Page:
People who are worried they have fallen off track don’t want to know how they’re doing.
The Ostrich Effect became a prominent term in the finance world in 2005, when Dan Galai and Orly Sade defined it as “the avoidance of apparently risky financial situations by pretending they do not exist”.
Galai and Sade used this principle to describe irrational investors who actively avoided receiving information on potential losses to their funds. If the markets were good, investors would diligently look for information on their investments. If they suspected poor performance, investors preferred to ignore the news and checked in on the performance of their holdings less often.
When it comes to design, this means that users who are worried they have fallen off the correct path tend to deny or dismiss their situation. When your user sees too many red flags or warning bells they may ignore them all and push on rather than correcting course. When this happens they’re not dealing with the problematic path they’re stumbling down and likely not moving towards the desired behaviour.
Putting it into action: Build guardrails to help users stay on track and avoid running off course. Make course correction as easy as possible to accommodate users, knowing they’ll likely be in avoidance/ostrich mode.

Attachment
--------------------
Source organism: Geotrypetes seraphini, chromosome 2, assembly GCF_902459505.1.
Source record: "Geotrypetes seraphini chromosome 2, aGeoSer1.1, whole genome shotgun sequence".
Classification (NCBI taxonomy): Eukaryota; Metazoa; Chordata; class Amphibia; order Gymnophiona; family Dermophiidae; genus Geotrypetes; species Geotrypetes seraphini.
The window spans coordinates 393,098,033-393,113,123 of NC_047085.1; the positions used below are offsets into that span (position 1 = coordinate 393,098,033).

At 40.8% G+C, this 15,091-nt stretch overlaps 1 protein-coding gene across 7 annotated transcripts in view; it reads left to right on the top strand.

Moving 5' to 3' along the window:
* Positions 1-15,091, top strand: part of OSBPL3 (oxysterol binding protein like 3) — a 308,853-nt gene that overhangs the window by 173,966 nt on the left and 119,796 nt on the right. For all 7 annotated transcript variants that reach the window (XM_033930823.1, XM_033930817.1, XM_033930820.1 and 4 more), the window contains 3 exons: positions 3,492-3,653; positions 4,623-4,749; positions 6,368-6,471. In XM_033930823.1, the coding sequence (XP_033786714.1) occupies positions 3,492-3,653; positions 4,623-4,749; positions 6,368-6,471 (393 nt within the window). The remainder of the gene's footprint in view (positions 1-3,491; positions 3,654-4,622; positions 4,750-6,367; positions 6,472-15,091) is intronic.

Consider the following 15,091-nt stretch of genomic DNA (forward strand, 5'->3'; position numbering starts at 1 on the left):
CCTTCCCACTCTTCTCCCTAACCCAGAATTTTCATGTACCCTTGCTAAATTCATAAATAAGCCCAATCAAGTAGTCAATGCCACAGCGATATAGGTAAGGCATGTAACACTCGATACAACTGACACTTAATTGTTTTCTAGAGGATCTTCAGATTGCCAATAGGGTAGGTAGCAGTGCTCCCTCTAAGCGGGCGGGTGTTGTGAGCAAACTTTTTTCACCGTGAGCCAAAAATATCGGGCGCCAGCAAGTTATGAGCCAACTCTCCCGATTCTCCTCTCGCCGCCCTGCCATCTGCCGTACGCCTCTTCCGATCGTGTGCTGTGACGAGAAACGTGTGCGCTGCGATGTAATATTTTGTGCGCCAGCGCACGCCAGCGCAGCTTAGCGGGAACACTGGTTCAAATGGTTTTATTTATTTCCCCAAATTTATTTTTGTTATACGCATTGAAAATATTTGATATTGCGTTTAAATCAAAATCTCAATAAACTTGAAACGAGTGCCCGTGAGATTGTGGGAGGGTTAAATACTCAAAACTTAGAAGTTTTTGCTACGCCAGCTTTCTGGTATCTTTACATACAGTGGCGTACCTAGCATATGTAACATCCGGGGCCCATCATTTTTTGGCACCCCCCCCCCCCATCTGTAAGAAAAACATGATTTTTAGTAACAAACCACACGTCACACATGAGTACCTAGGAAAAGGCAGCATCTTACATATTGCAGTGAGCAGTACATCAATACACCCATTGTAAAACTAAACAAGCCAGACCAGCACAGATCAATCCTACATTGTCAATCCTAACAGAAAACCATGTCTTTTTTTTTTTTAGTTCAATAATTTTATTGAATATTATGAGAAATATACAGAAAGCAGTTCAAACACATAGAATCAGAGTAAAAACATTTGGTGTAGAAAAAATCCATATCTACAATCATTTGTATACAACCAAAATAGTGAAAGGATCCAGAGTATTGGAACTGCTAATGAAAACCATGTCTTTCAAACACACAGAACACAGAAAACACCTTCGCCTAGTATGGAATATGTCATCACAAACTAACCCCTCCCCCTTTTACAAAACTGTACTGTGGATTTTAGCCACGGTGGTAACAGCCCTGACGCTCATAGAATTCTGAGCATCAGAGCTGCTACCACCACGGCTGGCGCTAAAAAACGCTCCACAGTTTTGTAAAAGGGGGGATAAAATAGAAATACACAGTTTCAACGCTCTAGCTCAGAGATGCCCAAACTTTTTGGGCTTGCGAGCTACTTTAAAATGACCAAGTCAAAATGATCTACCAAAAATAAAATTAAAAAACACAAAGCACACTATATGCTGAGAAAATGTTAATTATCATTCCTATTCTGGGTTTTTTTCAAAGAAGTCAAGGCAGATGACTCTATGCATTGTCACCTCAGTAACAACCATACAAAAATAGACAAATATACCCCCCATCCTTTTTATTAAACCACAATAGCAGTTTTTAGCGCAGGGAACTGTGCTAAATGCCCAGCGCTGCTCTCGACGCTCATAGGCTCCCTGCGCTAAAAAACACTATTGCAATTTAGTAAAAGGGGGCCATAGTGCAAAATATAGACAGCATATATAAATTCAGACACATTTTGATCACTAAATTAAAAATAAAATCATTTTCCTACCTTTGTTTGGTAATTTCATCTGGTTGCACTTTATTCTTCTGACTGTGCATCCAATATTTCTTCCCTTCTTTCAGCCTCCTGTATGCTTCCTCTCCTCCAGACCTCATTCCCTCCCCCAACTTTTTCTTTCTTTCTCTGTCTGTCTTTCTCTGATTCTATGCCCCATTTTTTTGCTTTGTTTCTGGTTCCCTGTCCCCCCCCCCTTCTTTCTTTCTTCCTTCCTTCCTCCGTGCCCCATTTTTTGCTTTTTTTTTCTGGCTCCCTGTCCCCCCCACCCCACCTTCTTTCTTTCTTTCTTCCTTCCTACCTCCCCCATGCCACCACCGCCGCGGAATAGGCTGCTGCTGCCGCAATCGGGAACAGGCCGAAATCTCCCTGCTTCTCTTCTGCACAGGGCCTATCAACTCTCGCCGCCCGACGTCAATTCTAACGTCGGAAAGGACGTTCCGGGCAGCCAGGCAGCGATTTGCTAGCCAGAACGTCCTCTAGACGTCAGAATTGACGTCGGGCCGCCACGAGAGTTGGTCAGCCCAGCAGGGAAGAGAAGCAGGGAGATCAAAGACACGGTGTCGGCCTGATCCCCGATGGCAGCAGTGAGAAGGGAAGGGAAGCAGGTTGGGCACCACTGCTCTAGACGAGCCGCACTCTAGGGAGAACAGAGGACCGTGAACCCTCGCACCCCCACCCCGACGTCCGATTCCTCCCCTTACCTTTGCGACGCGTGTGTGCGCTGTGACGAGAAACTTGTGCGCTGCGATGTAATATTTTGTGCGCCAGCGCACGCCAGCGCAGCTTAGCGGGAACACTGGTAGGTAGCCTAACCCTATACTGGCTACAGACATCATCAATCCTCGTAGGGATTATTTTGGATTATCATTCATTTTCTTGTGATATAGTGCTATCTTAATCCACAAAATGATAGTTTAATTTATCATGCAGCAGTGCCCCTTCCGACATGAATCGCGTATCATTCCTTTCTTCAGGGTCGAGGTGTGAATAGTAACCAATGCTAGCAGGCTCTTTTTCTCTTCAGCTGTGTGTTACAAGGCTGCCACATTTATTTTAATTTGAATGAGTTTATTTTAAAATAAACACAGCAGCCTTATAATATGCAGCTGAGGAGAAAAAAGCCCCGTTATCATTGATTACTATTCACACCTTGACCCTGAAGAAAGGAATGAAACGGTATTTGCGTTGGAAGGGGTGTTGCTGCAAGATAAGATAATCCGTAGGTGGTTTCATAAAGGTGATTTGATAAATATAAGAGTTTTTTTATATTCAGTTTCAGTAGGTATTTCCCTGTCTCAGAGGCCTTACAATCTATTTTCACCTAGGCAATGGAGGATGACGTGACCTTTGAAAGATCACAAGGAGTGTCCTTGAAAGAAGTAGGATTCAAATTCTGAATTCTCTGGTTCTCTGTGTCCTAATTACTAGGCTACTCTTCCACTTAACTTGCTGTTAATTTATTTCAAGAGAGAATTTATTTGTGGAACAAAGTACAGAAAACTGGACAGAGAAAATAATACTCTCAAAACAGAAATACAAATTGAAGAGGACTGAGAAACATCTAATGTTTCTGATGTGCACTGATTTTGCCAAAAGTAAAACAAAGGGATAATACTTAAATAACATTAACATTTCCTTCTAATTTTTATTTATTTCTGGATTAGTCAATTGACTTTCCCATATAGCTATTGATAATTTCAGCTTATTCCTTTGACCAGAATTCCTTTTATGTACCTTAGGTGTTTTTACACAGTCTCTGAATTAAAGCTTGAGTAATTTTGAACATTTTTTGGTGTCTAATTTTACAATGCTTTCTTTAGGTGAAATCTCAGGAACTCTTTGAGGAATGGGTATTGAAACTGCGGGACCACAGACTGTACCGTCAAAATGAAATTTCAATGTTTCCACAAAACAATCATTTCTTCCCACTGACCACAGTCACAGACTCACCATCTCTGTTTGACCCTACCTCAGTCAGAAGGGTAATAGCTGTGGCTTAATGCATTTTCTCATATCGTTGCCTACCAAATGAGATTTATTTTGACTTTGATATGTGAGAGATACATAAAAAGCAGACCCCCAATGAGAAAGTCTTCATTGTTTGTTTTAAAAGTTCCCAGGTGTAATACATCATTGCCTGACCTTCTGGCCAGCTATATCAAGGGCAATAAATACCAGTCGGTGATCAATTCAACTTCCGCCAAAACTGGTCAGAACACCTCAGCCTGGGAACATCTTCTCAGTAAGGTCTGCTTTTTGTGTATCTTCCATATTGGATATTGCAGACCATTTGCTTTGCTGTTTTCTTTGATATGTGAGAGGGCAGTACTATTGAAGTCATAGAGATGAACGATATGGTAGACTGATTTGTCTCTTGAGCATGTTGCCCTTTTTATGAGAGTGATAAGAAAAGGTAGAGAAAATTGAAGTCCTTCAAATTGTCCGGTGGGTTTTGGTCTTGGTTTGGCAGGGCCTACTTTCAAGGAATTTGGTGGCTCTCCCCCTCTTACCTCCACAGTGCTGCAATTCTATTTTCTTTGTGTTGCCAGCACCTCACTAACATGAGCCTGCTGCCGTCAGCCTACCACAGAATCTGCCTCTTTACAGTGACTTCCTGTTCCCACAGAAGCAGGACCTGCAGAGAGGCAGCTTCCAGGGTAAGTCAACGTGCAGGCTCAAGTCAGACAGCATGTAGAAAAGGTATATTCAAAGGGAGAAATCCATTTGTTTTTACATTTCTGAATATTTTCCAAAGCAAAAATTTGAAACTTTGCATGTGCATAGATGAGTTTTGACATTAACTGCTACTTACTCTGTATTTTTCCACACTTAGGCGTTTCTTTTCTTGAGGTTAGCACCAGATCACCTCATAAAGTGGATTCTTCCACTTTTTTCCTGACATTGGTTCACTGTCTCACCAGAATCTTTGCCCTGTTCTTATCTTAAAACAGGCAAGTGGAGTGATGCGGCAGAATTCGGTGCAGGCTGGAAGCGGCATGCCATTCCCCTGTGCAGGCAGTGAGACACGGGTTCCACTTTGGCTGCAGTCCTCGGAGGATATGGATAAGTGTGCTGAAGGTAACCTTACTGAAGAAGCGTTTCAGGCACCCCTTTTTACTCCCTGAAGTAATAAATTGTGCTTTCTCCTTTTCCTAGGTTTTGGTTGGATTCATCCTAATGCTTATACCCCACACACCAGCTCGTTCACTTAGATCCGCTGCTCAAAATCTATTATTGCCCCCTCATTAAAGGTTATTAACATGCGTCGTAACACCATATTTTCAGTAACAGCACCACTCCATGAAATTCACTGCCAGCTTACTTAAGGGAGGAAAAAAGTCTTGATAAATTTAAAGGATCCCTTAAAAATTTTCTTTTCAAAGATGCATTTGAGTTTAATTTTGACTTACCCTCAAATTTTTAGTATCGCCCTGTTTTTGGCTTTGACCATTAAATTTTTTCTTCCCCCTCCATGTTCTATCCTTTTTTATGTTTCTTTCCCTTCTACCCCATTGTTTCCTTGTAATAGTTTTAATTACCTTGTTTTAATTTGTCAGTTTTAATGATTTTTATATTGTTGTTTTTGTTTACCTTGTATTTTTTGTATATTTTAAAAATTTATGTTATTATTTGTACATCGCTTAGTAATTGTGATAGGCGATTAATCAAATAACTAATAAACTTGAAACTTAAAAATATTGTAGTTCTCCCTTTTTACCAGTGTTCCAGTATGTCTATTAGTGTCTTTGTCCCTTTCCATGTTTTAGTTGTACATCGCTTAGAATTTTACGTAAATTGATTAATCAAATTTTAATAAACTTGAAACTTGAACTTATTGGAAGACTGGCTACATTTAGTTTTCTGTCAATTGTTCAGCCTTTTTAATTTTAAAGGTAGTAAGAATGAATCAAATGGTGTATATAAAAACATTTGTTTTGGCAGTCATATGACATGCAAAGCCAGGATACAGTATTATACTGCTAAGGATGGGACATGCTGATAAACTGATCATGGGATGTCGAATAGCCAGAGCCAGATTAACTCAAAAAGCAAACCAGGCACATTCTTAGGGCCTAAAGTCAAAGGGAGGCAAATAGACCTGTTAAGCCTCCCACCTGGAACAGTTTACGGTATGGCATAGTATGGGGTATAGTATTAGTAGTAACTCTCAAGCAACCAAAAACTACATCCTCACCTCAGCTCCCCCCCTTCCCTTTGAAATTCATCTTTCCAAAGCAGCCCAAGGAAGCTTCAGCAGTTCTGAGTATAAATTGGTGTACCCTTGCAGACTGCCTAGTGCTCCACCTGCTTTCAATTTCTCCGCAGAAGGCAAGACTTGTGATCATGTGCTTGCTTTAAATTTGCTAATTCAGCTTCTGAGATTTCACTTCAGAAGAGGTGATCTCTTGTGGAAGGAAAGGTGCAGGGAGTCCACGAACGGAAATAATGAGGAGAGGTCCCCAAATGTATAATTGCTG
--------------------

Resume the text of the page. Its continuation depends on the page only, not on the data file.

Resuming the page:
People want to be like everyone else and are heavily influenced by what they perceive everyone else is doing.
“If your friends jumped off a bridge, would you?” We’ve all heard it from our parents growing up, and behavioural economics indicates this is for a good reason. The Social Proof principle is this idea in action.
Social Proof goes beyond just wanting to fit in — there’s also an element of security involved in following the pack. When someone is unsure of what to do, they’ll follow the crowd, assuming that the most travelled path is the best one to take.
An American hotel put the effects of Social Proof to the test in 2008. Researchers wanted to find a way to nudge hotel guests to reuse towels more often, cutting back on the environmental impact of bleaching and cleaning hundreds of big, white, fluffy towels.
The execution was simple and elegant, using only a sign placed in the washrooms. Which sign do you think had the most significant impact?
“Help save the environment by reusing your towels during your stay”
“Join your fellow guests in saving the environment. The majority of guests in this room reuse their towels”
Appealing to the guests’ need to fit in socially in the second option lead to 44% of guests reusing towels — significantly higher than the industry standard.
Putting it into action: Normalize the behaviour or action you’re trying to achieve by presenting it as the social norm. Back up your claim with data to prove its validity and invite the user to participate as part of the majority. Recognize situations where it’s more useful to appeal to people’s norming behaviours over semi-abstract concepts like “saving the environment”.
While we find that these five behavioural economics principles are among the most useful for service and experience designers, there are many others to help you in your work. Dive into the world of BE, and let us know if you find any principles that are especially relevant to you. We would love to hear about your experience using BE principles!